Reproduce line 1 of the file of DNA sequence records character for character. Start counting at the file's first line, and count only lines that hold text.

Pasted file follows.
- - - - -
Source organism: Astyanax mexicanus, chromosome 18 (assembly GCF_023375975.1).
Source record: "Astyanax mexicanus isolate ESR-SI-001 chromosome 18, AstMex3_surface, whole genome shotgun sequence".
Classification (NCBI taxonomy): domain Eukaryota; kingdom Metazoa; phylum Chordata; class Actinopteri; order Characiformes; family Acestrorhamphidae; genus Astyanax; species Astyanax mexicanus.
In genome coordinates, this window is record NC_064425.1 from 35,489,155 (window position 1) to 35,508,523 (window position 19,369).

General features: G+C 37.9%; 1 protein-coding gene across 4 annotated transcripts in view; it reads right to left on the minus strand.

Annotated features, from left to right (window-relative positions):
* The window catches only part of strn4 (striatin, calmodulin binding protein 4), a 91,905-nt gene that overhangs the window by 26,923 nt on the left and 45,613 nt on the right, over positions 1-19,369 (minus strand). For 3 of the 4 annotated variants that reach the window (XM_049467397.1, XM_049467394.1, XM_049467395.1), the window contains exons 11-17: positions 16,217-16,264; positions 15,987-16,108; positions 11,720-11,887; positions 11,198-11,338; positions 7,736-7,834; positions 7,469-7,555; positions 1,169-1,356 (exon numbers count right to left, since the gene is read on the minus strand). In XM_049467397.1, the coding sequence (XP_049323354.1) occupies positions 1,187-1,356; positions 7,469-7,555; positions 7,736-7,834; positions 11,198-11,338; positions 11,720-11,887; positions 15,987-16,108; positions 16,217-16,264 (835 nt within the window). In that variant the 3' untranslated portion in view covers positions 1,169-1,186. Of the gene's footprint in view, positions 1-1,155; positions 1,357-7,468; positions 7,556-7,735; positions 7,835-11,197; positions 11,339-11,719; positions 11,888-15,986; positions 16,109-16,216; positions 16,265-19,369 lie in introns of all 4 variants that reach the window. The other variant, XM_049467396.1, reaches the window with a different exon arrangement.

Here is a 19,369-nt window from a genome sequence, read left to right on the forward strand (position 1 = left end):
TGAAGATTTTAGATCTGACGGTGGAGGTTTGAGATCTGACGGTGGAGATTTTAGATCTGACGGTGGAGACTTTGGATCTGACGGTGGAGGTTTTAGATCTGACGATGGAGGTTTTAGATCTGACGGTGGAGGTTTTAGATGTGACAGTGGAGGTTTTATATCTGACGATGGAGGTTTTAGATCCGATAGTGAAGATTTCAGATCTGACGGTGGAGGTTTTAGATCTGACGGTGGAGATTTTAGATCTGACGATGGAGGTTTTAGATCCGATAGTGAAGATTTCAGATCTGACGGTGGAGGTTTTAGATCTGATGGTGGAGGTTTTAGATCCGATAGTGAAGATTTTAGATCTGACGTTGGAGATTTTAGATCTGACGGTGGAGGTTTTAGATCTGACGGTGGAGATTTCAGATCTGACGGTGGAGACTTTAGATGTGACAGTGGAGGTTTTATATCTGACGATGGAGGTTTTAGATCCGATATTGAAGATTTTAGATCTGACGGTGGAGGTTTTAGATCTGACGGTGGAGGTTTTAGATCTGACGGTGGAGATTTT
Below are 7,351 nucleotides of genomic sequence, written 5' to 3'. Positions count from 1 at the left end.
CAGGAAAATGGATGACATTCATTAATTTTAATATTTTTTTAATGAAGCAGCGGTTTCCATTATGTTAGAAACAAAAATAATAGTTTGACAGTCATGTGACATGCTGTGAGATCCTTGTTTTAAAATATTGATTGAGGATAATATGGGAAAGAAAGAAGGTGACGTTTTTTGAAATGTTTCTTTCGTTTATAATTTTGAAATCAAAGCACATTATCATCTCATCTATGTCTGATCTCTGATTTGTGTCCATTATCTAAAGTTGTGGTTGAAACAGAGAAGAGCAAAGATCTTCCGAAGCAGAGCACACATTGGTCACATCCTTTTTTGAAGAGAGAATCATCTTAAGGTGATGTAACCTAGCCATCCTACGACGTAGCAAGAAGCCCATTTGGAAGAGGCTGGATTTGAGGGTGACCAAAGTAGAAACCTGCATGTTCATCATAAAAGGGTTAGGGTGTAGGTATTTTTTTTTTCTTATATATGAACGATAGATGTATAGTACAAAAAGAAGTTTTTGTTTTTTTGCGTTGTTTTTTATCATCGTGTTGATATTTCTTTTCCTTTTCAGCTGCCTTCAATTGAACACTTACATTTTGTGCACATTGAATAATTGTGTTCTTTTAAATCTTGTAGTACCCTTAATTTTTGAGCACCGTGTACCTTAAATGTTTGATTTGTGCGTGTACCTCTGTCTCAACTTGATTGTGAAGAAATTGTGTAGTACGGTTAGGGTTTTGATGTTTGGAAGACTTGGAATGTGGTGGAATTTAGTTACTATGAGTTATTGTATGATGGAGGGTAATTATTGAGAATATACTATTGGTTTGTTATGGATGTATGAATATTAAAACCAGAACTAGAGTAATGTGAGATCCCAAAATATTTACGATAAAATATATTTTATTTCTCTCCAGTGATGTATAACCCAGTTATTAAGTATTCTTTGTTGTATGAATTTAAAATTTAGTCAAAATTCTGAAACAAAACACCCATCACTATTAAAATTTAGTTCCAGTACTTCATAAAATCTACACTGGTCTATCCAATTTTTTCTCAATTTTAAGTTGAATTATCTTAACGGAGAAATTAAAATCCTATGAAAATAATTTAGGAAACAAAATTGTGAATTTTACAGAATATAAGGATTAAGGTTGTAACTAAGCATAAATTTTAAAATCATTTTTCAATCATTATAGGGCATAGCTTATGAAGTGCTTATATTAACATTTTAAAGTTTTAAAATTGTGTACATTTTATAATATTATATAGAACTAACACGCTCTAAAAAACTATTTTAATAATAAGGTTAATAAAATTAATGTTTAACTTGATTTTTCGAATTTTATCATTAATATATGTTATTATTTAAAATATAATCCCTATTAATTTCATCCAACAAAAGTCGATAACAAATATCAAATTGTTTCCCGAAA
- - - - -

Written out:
Source organism: Astyanax mexicanus, chromosome 18 (assembly GCF_023375975.1).